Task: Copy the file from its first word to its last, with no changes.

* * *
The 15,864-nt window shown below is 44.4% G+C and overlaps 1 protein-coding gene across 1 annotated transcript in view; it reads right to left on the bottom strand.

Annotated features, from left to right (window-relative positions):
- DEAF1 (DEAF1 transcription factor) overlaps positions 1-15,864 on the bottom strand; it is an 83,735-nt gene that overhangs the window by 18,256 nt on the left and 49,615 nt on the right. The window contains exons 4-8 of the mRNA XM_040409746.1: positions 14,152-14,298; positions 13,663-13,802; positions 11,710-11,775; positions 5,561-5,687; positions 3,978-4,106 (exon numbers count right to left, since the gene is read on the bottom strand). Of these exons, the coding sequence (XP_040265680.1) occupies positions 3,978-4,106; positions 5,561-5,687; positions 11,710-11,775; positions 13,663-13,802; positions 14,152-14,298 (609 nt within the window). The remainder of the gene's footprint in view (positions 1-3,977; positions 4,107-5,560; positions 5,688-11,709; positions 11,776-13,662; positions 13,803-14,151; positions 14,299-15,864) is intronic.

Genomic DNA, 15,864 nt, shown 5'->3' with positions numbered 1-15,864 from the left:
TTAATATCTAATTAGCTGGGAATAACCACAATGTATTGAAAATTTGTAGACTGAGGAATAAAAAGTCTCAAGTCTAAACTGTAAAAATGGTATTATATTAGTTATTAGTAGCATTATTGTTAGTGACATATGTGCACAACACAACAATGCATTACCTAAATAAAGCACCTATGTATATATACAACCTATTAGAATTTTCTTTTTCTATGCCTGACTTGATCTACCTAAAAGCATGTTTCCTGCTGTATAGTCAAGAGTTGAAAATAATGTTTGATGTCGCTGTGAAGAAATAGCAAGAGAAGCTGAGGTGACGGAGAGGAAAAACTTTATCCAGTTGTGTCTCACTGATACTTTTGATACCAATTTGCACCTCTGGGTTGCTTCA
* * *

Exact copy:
The 15,864-nt window shown below is 44.4% G+C and overlaps 1 protein-coding gene across 1 annotated transcript in view; it reads right to left on the bottom strand.

Annotated features, from left to right (window-relative positions):
- DEAF1 (DEAF1 transcription factor) overlaps positions 1-15,864 on the bottom strand; it is an 83,735-nt gene that overhangs the window by 18,256 nt on the left and 49,615 nt on the right. The window contains exons 4-8 of the mRNA XM_040409746.1: positions 14,152-14,298; positions 13,663-13,802; positions 11,710-11,775; positions 5,561-5,687; positions 3,978-4,106 (exon numbers count right to left, since the gene is read on the bottom strand). Of these exons, the coding sequence (XP_040265680.1) occupies positions 3,978-4,106; positions 5,561-5,687; positions 11,710-11,775; positions 13,663-13,802; positions 14,152-14,298 (609 nt within the window). The remainder of the gene's footprint in view (positions 1-3,977; positions 4,107-5,560; positions 5,688-11,709; positions 11,776-13,662; positions 13,803-14,151; positions 14,299-15,864) is intronic.

Genomic DNA, 15,864 nt, shown 5'->3' with positions numbered 1-15,864 from the left:
TTAATATCTAATTAGCTGGGAATAACCACAATGTATTGAAAATTTGTAGACTGAGGAATAAAAAGTCTCAAGTCTAAACTGTAAAAATGGTATTATATTAGTTATTAGTAGCATTATTGTTAGTGACATATGTGCACAACACAACAATGCATTACCTAAATAAAGCACCTATGTATATATACAACCTATTAGAATTTTCTTTTTCTATGCCTGACTTGATCTACCTAAAAGCATGTTTCCTGCTGTATAGTCAAGAGTTGAAAATAATGTTTGATGTCGCTGTGAAGAAATAGCAAGAGAAGCTGAGGTGACGGAGAGGAAAAACTTTATCCAGTTGTGTCTCACTGATACTTTTGATACCAATTTGCACCTCTGGGTTGCTTCA